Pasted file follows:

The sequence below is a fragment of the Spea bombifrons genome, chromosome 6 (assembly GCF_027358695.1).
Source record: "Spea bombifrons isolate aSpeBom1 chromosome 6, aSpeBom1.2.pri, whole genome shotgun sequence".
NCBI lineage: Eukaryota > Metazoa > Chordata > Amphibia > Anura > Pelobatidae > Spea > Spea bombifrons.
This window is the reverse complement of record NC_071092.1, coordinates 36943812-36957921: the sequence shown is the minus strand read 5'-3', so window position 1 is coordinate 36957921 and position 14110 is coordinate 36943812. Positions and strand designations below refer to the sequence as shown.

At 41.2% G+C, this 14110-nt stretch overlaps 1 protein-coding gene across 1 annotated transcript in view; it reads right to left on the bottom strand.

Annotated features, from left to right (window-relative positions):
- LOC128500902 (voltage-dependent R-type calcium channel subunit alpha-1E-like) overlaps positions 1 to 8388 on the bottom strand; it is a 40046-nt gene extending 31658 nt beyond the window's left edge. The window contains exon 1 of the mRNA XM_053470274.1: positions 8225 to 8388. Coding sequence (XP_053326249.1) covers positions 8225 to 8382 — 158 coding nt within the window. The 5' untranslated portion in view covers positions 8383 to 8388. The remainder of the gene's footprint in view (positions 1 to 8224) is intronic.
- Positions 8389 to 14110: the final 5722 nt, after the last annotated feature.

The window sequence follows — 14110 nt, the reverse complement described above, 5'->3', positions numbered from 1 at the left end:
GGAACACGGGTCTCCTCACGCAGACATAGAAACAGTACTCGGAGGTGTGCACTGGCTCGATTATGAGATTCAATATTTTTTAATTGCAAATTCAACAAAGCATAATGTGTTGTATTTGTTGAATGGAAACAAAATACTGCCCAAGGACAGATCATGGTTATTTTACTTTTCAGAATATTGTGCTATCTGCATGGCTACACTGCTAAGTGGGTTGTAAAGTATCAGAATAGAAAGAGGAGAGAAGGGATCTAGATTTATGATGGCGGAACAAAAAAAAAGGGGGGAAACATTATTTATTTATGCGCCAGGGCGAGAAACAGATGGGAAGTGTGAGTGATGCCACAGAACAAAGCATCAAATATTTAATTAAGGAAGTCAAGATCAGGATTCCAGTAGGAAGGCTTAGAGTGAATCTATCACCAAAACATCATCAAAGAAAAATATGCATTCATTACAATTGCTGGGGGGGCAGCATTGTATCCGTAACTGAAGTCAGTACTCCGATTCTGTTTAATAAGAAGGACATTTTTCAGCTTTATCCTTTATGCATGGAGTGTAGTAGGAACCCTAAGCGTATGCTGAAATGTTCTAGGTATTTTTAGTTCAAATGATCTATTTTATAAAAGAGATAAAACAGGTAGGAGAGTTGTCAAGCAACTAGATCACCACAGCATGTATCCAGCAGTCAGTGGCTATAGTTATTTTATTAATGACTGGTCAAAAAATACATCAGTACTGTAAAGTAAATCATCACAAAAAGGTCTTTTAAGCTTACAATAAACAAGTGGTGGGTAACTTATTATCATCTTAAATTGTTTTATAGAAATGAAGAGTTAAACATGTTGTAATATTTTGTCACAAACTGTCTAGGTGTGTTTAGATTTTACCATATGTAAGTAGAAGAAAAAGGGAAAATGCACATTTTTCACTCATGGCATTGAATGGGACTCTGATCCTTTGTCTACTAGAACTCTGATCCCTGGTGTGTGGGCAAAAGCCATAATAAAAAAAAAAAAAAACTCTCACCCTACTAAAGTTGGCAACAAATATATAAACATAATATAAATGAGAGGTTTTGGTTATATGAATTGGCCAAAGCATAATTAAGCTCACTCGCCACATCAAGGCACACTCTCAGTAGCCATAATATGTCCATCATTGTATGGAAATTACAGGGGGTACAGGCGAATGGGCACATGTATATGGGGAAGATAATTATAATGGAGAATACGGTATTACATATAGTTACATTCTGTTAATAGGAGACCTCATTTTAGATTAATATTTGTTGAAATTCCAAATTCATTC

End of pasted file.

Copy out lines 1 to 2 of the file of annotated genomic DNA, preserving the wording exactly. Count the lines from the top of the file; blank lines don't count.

The sequence below is a fragment of the Spea bombifrons genome, chromosome 6 (assembly GCF_027358695.1).
Source record: "Spea bombifrons isolate aSpeBom1 chromosome 6, aSpeBom1.2.pri, whole genome shotgun sequence".